Pediatric psychiatrist: A doctor specializing in the diagnosing and, if indicated, treating disorders of thinking, feeling and/or behavior affecting children, adolescents and families.

Pediatric psychologist: A professional who tests your child's ability to learn and reason. A thorough evaluation (testing) by a qualified psychologist can tell you if your child's ability to learn has been affected by a brain injury. An evaluation is painless and usually doesn't take long.

Pediatric neuropsychologist: A professional specializing in the relationship of abilities, behaviors and mental skills in children. Pediatric or child neuropsychologists test and treat children with developmental, mental, psychological, and neurological conditions or issues.

Behavior analyst: A professional who specializes in analyzing children's behaviors and identifying ways either to eliminate unwanted behaviors or encourage wanted behaviors.

Behavior therapist: A professional specializing in training caring adults to implement behavior plans either to eliminate unwanted behaviors or encourage wanted behaviors in children.

Pediatric physical therapist: A professional trained to help people to strengthen muscles and increase joint flexibility in their arms, legs and chest.

Pediatric occupational therapist: A professional trained to help children with joint and muscle conditions. The therapist also helps figure out the impact on a child's daily living, e.g., getting dressed, eating. The therapist also can design and suggest assistive devices to improve problem areas.

Pediatric speech-language therapist: A professional who evaluates and treats communication disorders and swallowing problems. A speech-language pathologist is sometimes called a speech therapist or speech pathologist.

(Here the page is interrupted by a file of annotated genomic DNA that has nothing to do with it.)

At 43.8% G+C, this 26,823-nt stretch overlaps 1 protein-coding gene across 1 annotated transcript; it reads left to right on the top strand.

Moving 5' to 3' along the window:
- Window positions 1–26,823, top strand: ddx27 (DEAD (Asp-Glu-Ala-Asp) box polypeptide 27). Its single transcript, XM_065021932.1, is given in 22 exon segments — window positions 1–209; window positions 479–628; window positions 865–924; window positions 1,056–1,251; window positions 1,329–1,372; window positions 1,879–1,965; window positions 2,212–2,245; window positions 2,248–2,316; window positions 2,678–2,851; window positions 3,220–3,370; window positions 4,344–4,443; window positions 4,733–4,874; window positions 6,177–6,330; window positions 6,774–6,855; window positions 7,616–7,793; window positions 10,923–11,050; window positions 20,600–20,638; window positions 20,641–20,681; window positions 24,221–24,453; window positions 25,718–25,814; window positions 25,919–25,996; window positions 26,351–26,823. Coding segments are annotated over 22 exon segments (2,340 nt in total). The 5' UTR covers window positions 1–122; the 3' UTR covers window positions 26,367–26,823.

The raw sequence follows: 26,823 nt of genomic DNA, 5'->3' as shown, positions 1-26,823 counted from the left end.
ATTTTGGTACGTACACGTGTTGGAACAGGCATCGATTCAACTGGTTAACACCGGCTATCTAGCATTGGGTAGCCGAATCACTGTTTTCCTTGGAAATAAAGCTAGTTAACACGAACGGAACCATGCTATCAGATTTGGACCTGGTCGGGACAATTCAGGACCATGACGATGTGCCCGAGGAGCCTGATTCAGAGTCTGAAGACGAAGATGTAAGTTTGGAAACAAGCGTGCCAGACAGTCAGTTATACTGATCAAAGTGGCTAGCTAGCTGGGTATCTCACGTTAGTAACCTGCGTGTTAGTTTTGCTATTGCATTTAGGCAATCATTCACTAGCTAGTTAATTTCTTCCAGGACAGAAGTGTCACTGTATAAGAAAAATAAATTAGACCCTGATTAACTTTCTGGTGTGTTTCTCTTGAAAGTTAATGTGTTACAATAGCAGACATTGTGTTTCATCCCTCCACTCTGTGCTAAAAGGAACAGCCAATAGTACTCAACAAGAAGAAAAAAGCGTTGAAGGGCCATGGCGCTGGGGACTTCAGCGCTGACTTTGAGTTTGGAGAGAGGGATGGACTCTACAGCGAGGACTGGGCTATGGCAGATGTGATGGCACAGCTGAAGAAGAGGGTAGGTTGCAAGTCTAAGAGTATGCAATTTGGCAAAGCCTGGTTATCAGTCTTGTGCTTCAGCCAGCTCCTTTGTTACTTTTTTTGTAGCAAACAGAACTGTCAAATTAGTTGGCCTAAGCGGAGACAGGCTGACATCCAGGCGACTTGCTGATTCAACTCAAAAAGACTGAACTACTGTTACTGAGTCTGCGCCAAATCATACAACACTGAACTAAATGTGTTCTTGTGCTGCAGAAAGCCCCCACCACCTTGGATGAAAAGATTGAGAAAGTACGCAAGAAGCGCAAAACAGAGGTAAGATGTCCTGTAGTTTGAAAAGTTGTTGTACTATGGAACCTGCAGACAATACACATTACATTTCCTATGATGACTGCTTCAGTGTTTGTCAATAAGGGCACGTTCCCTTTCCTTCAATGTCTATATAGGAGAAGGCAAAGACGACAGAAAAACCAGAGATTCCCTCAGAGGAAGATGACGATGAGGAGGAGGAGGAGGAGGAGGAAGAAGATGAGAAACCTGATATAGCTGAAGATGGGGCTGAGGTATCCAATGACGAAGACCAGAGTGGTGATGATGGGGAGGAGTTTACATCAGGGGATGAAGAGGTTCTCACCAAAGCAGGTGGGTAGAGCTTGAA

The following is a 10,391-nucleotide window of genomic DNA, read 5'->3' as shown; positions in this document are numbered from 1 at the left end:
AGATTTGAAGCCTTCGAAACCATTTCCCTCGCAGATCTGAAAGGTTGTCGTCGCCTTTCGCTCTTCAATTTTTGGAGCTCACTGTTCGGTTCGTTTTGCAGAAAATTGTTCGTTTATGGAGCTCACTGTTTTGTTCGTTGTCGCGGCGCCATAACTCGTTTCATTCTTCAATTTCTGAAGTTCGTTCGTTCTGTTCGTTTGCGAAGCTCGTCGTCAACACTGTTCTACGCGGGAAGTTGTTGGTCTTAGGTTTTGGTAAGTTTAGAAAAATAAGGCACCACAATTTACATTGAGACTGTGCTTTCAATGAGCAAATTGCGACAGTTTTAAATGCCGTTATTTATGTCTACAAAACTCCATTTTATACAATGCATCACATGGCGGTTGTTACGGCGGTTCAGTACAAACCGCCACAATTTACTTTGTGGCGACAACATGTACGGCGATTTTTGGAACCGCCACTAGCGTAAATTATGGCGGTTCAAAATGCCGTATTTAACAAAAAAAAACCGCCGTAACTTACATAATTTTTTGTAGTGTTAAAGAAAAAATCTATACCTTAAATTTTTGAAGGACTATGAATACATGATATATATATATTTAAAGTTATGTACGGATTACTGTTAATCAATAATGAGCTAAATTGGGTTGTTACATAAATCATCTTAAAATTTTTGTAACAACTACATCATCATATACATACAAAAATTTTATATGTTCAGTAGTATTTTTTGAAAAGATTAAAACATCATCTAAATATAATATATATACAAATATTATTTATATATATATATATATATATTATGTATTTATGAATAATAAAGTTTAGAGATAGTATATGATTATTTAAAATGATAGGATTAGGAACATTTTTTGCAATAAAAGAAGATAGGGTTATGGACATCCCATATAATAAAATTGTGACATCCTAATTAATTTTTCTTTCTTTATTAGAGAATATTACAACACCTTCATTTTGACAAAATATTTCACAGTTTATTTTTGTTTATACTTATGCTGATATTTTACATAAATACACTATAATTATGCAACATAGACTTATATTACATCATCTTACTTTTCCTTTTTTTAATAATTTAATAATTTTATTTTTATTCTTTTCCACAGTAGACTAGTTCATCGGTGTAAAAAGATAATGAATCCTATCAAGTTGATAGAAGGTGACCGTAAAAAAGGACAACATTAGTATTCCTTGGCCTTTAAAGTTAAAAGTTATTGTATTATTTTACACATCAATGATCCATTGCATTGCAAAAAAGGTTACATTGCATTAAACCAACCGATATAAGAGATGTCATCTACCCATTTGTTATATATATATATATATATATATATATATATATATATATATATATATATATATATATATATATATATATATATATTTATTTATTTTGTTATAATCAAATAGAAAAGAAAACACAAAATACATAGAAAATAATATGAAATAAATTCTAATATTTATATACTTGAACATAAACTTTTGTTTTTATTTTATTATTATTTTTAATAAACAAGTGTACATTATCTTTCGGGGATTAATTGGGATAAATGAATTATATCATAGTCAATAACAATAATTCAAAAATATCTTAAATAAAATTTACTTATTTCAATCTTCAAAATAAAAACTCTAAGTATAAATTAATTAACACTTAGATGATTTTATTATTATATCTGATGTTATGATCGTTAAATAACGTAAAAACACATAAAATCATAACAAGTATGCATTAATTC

Social worker and counselor: A professional who provides counseling and emotional support for the child and family, and may help coordinate services, too.

Care coordinator: An individual responsible for organizing the details across agency lines and serving as your contact to help you and your family get services and assistance.


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What are some websites where I can learn more about traumatic brain injury?


National Institute of Neurological Disorders and Stroke http://www.ninds.nih.gov/disorders/coma/coma.htm A website of the National Institute of Health.

NIH MedlinePlus http://www.nlm.nih.gov/medlineplus/headandbraininjuries.html A comprehensive source of links, it is a service of the U.S. National Library of Medicine and the National Institutes of Health.

Bandaids and Blackboard http://www.lehman.cuny.edu/faculty/jfleitas/bandaides/sitemap.html A great site for kids, teens and parents of kids with medical challenges.

Brain Injury Association of America A wonderful resource full of useful information http://www.biausa.org


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What are some special books I can read with my child?


The Elephant Who Forgets: New Second Edition by Heather Snyder & Susan Beebe (Illustrator), 2005. A delightful children's book about a little elephant named "Elvin," who has a tree branch fall on his head. He can't count his figs anymore, gets mixed up at school, and doesn't get along with his friends. A visit to the neuropsychologist helps him understand that he's not a bad little elephant, but now has a brain injury. This book helps children, friends and classmates understand what it's like to have a brain injury. Written for kindergarten through elementary school.

All About Me (Also available in Spanish) by Roberta DePompei & Bob Cluett, 1998. "Stupid," "weird" and "dorky" are words that friends and classmates use to describe a child with a brain injury. Just when a child with a brain injury needs help and understanding the most, friends may disappear, make taunting remarks, or imitate behaviors. This hands-on, interactive booklet helps the child understand what it means to have a brain injury.

The child learns how to describe the help needed in school by using checklists and answering questions. This is a great teaching tool for therapists, educators and families.